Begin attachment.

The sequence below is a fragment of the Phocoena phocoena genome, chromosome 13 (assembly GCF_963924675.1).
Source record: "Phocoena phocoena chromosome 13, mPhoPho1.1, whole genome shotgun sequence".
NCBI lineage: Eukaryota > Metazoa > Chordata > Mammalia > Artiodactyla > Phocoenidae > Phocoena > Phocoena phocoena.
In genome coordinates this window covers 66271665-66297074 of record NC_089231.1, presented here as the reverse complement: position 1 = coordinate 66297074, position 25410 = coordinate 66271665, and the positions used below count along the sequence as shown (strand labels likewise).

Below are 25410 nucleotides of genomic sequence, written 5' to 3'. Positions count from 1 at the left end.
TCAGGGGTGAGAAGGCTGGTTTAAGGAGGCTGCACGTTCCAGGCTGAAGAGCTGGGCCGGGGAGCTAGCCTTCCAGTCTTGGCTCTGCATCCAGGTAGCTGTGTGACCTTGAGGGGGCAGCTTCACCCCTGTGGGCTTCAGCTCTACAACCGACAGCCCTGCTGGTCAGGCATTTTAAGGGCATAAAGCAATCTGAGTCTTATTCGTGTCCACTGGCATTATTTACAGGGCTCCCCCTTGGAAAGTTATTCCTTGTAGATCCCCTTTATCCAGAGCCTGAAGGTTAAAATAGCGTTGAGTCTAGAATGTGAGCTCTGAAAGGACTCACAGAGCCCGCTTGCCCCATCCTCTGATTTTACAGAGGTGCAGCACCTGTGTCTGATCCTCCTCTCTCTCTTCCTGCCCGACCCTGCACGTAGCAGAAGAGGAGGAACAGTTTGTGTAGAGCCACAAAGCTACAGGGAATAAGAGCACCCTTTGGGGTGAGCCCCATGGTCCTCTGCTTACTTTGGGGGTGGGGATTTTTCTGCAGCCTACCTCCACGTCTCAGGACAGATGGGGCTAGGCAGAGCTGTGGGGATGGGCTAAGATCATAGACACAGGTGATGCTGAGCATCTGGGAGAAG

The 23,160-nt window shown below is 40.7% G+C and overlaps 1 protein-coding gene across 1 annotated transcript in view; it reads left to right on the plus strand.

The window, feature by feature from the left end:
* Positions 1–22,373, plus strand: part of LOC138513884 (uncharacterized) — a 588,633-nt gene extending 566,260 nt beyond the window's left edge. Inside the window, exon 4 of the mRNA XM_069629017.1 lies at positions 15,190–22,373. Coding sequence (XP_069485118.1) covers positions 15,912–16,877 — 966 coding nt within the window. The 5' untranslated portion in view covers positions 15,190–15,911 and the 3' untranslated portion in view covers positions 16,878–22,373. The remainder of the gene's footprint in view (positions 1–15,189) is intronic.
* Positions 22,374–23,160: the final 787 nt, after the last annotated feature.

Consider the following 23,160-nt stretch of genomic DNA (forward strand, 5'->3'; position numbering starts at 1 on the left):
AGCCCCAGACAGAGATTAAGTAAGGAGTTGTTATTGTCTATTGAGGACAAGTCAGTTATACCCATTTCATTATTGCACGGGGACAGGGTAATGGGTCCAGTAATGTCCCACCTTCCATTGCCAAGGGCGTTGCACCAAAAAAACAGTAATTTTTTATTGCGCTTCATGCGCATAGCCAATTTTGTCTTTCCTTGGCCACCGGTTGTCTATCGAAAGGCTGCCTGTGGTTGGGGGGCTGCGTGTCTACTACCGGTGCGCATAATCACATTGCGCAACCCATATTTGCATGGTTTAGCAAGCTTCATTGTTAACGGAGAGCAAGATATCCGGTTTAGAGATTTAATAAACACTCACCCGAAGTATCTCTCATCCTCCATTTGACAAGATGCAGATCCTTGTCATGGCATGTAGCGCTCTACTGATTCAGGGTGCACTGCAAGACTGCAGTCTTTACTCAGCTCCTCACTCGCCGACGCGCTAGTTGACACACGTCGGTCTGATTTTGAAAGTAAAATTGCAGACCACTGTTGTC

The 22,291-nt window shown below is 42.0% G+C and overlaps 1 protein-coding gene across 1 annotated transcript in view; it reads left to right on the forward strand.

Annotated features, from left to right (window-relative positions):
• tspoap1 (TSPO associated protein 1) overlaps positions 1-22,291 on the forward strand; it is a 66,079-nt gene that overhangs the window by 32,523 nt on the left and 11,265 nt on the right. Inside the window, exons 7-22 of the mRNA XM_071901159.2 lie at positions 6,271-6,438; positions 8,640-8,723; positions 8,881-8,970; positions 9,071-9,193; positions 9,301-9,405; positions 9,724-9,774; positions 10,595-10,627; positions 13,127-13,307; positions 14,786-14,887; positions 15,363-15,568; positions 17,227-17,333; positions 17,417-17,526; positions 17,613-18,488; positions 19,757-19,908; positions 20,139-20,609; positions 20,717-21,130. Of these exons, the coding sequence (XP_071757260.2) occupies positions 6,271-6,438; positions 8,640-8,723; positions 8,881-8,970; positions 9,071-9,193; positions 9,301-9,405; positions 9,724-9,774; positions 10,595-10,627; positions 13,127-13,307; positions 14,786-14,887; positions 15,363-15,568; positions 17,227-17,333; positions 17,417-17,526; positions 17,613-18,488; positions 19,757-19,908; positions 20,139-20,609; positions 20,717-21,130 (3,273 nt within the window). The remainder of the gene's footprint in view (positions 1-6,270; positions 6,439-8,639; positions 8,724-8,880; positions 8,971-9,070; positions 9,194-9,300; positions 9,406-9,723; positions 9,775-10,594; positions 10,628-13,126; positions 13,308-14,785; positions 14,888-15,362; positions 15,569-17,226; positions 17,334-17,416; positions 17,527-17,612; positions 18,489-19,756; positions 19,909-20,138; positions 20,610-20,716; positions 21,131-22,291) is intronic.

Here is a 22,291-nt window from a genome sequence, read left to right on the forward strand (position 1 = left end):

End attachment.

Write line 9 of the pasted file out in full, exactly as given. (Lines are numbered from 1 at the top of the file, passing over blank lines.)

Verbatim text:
* Positions 1–22,373, plus strand: part of LOC138513884 (uncharacterized) — a 588,633-nt gene extending 566,260 nt beyond the window's left edge. Inside the window, exon 4 of the mRNA XM_069629017.1 lies at positions 15,190–22,373. Coding sequence (XP_069485118.1) covers positions 15,912–16,877 — 966 coding nt within the window. The 5' untranslated portion in view covers positions 15,190–15,911 and the 3' untranslated portion in view covers positions 16,878–22,373. The remainder of the gene's footprint in view (positions 1–15,189) is intronic.